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Going To An English School Vs. Going To A Scottish School

Highers are just harder than A-levels, OK?

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1. In English schools, everyone had to wear a uniform. It was most probably navy or maroon.

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You got it from BHS or M&S, and your main concerns were shortening your tie and rolling up your skirt.

You also had to wear a uniform in Scotland, but you could usually get away with wearing one of these under your sweatshirt.

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Or a Celtic shirt based on where your Old Firm loyalties lay. But the heady soon caught on and you were pulled up in assembly.

2. In England, exams started early. You sat your first lot of SATs in year 2, and then again in year 6.

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In year 2, you took exams in Speaking and Listening, Reading and Writing, Maths, and Science. In year 6, you took them in English and Maths. They were super stressful and everyone got really competitive about them.

In Scotland, you didn’t take any proper tests until your Standard Grades in 4th year of secondary school. The hardest thing you had to do was your Cycling Proficiency test.

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But, hey, at least you got a cool certificate and a badge out of it!

In Scotland, you didn't really care what was on the lunch menu, as long as there was still some of this bad boy left by the time you got to the till.

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Trying not to lose or rip your dinner ticket in the queue was so much harder than it sounds.

4. In England, the best assemblies were the ones where you got to sing "Puff The Magic Dragon".

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Or the one that went, "I was cold, I was naked.. HAHAHAHAHHAHAHA."

In Scotland, you sang the "Jeely Piece Song" every goddamn day.

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You even knew all five verses at one point.

5. In England, you took between 9 and 12 GCSEs at the end of of year 11.

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Maths, English Language and Literature, and Science were compulsory, and most schools made you take at least a half GCSE in Religious Education too.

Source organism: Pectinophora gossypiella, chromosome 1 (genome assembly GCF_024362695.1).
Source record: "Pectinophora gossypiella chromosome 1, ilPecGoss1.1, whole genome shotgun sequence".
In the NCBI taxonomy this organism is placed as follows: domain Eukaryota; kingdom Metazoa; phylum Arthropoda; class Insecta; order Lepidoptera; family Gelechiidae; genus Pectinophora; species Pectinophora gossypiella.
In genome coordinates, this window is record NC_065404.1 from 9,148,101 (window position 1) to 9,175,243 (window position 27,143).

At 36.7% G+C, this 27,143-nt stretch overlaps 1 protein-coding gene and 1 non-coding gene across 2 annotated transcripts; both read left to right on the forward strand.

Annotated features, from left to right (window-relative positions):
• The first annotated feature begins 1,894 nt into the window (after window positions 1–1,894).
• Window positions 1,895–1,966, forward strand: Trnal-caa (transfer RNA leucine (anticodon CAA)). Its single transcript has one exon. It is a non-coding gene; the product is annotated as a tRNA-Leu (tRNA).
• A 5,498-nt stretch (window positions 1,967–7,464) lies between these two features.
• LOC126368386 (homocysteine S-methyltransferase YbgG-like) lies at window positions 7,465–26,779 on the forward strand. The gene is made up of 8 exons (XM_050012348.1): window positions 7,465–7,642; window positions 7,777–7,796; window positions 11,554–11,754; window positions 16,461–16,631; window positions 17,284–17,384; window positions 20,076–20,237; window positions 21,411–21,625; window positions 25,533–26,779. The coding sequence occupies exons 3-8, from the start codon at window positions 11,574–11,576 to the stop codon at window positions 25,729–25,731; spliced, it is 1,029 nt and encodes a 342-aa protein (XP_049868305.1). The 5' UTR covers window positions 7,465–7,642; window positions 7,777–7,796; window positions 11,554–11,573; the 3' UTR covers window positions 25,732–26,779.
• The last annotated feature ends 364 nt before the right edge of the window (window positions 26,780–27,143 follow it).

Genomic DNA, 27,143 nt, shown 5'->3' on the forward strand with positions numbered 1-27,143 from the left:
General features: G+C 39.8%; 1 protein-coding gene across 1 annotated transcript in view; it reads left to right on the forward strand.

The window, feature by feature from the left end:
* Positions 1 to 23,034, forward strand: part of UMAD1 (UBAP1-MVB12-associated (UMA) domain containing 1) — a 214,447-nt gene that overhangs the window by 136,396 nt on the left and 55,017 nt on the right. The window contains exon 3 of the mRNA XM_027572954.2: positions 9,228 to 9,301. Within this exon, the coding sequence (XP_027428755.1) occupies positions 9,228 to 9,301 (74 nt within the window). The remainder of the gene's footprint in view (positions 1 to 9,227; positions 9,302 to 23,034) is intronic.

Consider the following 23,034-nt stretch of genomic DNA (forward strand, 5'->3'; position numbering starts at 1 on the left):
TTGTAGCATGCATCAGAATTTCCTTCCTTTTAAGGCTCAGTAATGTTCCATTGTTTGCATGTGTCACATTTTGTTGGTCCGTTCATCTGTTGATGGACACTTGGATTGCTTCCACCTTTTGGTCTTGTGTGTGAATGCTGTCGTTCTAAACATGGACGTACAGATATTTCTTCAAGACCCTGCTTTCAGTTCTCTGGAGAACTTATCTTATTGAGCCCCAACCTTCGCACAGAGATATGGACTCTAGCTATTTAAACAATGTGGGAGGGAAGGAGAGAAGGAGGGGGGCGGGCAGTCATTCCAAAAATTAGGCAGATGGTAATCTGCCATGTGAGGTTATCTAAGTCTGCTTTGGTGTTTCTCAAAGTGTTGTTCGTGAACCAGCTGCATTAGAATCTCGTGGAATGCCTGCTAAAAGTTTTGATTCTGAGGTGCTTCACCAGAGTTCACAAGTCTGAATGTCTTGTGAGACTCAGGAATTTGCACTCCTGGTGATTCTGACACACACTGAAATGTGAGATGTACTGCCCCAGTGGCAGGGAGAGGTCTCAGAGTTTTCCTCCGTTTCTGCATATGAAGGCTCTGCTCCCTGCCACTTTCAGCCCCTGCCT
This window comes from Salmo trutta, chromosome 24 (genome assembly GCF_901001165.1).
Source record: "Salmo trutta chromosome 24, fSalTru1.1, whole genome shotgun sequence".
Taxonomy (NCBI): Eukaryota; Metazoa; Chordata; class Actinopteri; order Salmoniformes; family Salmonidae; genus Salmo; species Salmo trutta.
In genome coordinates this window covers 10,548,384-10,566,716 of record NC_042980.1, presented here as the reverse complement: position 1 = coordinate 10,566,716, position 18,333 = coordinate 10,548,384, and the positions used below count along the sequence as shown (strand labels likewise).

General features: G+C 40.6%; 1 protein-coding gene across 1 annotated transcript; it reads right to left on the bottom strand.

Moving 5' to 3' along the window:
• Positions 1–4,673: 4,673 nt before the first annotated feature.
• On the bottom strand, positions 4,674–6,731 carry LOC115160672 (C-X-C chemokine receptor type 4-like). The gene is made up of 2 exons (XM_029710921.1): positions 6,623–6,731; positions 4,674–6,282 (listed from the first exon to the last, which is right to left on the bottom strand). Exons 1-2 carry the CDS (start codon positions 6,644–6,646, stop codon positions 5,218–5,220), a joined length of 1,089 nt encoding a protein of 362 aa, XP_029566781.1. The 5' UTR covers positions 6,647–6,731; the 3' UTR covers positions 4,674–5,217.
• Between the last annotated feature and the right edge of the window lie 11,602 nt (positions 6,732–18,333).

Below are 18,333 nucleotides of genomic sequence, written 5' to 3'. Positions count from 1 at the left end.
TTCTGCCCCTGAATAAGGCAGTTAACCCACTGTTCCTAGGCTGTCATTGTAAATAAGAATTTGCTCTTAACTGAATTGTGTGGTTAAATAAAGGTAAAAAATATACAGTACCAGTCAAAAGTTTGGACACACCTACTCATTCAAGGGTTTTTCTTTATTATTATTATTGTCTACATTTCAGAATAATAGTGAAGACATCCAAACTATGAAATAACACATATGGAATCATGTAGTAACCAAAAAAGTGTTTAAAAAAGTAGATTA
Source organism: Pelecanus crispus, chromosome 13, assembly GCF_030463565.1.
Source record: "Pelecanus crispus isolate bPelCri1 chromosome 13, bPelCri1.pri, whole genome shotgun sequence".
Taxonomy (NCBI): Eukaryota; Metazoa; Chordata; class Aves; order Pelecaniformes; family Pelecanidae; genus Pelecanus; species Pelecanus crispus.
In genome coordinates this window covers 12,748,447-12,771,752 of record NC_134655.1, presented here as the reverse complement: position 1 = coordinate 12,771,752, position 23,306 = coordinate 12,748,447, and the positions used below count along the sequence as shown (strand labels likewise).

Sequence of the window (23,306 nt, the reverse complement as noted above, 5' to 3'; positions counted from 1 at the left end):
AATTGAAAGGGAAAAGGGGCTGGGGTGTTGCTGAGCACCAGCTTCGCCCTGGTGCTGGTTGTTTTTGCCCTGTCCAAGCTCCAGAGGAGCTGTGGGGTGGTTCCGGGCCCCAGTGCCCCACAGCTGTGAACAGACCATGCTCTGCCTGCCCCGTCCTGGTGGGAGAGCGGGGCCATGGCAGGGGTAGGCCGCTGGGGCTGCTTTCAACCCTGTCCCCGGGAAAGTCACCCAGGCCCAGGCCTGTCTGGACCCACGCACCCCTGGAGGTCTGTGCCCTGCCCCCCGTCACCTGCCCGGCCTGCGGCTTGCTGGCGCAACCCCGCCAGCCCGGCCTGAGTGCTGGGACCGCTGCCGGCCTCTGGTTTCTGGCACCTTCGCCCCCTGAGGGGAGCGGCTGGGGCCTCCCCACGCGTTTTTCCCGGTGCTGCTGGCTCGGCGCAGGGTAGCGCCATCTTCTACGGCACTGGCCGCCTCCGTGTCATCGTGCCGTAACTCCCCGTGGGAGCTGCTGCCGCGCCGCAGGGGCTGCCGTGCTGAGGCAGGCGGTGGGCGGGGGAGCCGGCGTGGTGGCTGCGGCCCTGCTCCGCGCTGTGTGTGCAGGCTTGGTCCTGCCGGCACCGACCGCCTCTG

In Scotland, you did around eight standard grade subjects across 3rd and 4th year.

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Along with English and Maths, core subjects included a science (Chemistry, Physics or Biology), a social (Modern Studies, History or Geography), a language (usually French or Spanish), PE and RE (or RMPS if you want to get all PC about it). In some cases you also had to sit two exam papers for the same subject, Foundation/General or General/Credit. Nightmare!

6. Kids in England were forced to study the AQA Poetry Anthology.

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Which means you can still recite Seamus Heaney, Gillian Clarke, Carol Ann Duffy, and Simon Armitage's poetry by heart. And you'll always have a soft spot for "Presents From My Aunts In Pakistan".

Liz Lochhead was your teacher’s go-to poet in Scotland.

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"Revelation" and "Box Room" were meant to teach you all about female fragility, but really you just wondered why she was so obsessed with eggs.

7. Every English student read Of Mice And Men and To Kill A Mockingbird.

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You probably also studied Death Of A Salesman, 1984, The Great Gatesby, Lord Of The Flies, and Catcher In The Rye.

In Scotland it was all about Dubliners.

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In Scotland, you analysed the crap out of "Counterparts".

8. In England, you were forced to take Critical Thinking or General Studies alongside your 3 A levels.

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Your school decided which exam board's examination you sat, and it was probably AQA, OCR, or Edexcel. Or WJEC if you didn't fancy trying that hard.

In Scotland, you could sit up to 5 Highers in 5th year and more in 6th year.

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And if you sat any Advanced Highers, you were immediately considered a pure geek.

9. In England, your AS levels didn't really matter that much, because you could always resit them.

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But sometimes, when you were doing resits, your exams clashed. And then you had to be put into ~isolation~ so you couldn't ask your mates what was in the exam.

There were no resits in Scotland, only deferred if you missed it first time.

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You just had to send off some of your assessed classwork to the exam board and hope for the best.

10. In England, the best day of the school year was muck up day.

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When the year 13s came to school in fancy dress, squirted a bit of soap on the bannisters, and cleaned up at the end of the day.

In Scotland it was all about Burns Supper, where one lucky pupil was picked to read "Address to a Haggis" and hold the fancy knife.

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"Miss, it's sheep's whit??"

11. In England, you got everyone to sign your school shirt on the last day of school.

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And you ~freaked out~ if you forgot to get even one caretaker to sign it.

You also did this in Scotland, only your shirt would look more like this.

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Your best pal would write something like, “Yer a wee wanker but ah love ye!”

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